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Studies in fluid dynamics as applied to seismology and volcanology

Citation

Brodsky, Emily Elizabeth (2001) Studies in fluid dynamics as applied to seismology and volcanology. Dissertation (Ph.D.), California Institute of Technology. http://resolver.caltech.edu/CaltechETD:etd-08152001-152200

Abstract

This thesis addresses three problems in seismology and volcanology by applying fluid dynamical theories that have been developed for engineering applications.

Fault zones are proposed to operate analogously to journal bearings. A quantitative assessment of the physical regimes in which faults behave as lubricated systems is made using elastohydrodynamic theory. Elastohydrodynamic lubrication with typical parameters explains the following observable phenomenon: (1) a reduction in the frictional stress by 50% during large earthquakes, (2) a decrease in high-frequency (>1 Hz) radiation above a critical slip distance of a few meters and (3) a two orders of magnitude variation in scaled radiated energy between small (Mw<4) and large earthquakes (Mw>6).

Regionally triggered seismicity often occurs in geothermal areas. It is documented here that the 1999 Mw=7.4 Izmit, Turkey, earthquake was followed by widespread seismicity in Greece over a study region extending from 400 km to nearly 1000 km away from the epicenter. The increase in cataloged earthquakes is statistically significant at the 95% level. A related phenomenon is the regional triggering of volcanic eruptions. A model for triggering eruptions based on rectified diffusion is formulated and evaluated. The excess pressure from rectified diffusion in a typical basaltic system following a regional M>=8 earthquake is between 0.001 and 0.02 MPa. Strong constraints on the porosity, size of the bubbly region, velocity structure and permeability must be imposed for rectified diffusion to be effective.

A fluid dynamical model based on supersonic nozzle flow is used to link observed seismic waves with the mass discharge rate of an explosive volcanic eruption. The method is tested by calculating the vertical mass discharge rate from Mount St. Helens for the beginning of the May 18, 1980 eruption. The observed seismic sources are modeled as thrusts due to a combination of the momentum flux of the erupted products and the pressure of the eruptive jet. The momentum discharge rate is converted to a mass discharge rate. The calculated mass ejected in the first 100 s is 1.6x10^{11}-4.6x10^{11} kg. Since the total blast deposit is ~3.2x10^{11}-4.1x10^{11} kg, one interpretation is that the directed blast had a significant (>=40%) vertical component.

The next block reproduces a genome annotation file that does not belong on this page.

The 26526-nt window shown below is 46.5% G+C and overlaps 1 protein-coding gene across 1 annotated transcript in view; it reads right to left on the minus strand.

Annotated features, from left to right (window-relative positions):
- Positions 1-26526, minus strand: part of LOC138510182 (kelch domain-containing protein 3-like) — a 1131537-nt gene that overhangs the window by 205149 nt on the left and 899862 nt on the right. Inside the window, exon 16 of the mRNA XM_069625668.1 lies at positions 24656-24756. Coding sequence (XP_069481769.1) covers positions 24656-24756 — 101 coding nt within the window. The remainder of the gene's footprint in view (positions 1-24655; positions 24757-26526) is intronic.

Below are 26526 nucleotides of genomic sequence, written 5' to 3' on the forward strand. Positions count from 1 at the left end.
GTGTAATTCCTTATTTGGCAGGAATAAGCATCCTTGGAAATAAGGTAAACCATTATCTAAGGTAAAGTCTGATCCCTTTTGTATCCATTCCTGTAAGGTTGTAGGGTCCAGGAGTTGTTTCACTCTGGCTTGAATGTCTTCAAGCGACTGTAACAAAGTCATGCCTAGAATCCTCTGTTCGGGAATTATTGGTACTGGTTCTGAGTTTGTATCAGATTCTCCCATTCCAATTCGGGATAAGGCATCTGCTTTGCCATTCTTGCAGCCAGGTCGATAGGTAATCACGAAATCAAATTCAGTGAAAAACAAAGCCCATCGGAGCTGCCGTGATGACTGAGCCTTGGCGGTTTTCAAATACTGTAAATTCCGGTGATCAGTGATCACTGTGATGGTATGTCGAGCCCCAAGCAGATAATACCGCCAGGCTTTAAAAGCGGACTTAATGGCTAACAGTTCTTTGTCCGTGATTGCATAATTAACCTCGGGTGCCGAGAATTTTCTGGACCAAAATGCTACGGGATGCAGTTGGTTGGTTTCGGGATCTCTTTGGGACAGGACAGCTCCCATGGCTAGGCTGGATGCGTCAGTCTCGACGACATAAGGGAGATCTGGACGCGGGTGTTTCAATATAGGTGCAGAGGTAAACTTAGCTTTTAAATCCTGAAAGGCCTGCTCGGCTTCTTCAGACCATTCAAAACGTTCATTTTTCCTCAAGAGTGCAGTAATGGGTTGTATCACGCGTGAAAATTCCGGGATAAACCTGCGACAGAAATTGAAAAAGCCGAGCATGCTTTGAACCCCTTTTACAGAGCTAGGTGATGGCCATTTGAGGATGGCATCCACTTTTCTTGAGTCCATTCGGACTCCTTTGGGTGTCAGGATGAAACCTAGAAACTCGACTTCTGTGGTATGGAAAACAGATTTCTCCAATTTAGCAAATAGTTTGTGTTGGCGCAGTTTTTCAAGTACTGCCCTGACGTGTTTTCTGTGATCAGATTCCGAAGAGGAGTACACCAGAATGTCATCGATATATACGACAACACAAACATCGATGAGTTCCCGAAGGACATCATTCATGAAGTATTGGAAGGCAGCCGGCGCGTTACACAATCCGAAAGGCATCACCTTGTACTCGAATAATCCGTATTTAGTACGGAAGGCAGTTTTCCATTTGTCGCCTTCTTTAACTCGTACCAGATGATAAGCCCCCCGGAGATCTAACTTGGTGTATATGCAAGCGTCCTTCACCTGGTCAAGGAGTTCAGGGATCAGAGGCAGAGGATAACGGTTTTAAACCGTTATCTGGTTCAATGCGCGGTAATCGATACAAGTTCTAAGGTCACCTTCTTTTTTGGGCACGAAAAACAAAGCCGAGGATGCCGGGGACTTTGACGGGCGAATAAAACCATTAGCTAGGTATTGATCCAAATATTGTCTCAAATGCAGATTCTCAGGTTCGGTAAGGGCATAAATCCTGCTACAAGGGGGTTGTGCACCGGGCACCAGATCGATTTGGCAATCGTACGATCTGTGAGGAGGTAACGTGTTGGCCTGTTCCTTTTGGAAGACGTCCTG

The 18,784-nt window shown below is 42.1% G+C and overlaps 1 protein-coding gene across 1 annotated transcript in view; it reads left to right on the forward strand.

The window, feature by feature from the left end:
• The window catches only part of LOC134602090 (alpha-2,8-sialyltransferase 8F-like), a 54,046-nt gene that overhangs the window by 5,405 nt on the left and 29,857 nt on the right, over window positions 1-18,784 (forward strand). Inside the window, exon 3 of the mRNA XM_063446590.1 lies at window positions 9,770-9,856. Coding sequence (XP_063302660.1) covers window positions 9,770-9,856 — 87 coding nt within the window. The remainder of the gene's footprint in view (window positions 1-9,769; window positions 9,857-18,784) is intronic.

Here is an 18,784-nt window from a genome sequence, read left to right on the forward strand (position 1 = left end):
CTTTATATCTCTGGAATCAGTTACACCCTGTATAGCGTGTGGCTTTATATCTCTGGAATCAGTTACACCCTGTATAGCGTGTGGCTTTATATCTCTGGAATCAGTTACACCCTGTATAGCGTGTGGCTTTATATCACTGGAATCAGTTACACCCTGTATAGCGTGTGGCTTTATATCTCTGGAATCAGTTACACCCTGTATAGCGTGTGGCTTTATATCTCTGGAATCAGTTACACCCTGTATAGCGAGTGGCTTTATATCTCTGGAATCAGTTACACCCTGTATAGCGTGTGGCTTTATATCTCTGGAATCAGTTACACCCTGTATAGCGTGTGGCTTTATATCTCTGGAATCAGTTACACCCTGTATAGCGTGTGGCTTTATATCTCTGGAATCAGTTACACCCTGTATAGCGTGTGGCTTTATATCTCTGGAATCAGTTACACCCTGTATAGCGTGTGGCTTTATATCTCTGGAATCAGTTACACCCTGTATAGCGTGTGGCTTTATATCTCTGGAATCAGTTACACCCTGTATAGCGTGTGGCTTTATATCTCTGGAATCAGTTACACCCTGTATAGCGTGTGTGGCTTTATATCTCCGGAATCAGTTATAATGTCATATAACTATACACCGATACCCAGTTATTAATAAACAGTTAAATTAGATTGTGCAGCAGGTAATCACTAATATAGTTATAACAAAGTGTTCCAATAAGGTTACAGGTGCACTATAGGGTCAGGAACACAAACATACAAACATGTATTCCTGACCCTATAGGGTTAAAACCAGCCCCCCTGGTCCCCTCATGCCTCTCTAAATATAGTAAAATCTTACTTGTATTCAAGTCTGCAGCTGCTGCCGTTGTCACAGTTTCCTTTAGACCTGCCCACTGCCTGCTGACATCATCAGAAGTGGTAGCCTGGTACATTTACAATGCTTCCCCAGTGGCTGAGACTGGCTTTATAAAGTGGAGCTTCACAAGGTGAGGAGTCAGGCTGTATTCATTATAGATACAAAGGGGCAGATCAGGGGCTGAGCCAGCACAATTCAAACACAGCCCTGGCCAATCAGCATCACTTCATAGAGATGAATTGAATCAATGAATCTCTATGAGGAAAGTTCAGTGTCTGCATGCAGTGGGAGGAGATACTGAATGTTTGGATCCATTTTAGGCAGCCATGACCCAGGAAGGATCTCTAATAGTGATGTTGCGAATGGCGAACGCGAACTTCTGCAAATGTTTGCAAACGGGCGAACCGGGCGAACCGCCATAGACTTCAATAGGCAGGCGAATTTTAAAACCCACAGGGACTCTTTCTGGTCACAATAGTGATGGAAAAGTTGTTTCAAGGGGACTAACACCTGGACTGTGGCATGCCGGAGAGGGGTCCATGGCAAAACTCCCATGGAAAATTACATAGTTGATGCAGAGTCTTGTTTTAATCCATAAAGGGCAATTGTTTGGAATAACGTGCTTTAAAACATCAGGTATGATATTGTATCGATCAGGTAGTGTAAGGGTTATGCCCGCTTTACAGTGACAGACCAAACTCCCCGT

Item Type:Thesis (Dissertation (Ph.D.))
Subject Keywords:earthquakes; fault friction; fluid dynamics; seismology; triggering; volcanoes
Degree Grantor:California Institute of Technology
Division:Geological and Planetary Sciences
Major Option:Geological and Planetary Sciences
Thesis Availability:Public (worldwide access)
Research Advisor(s):
  • Kanamori, Hiroo (advisor)
  • Sturtevant, Bradford (advisor)
Thesis Committee:
  • Gurnis, Michael C. (chair)
  • Anderson, Donald L.
  • Stolper, Edward M.
  • Kanamori, Hiroo
Defense Date:25 October 2000
Author Email:brodsky (AT) seismo.berkeley.edu
Record Number:CaltechETD:etd-08152001-152200
Persistent URL:http://resolver.caltech.edu/CaltechETD:etd-08152001-152200
Default Usage Policy:No commercial reproduction, distribution, display or performance rights in this work are provided.
ID Code:3122
Collection:CaltechTHESIS
Deposited By: Imported from ETD-db
Deposited On:06 Sep 2001
Last Modified:26 Dec 2012 02:57

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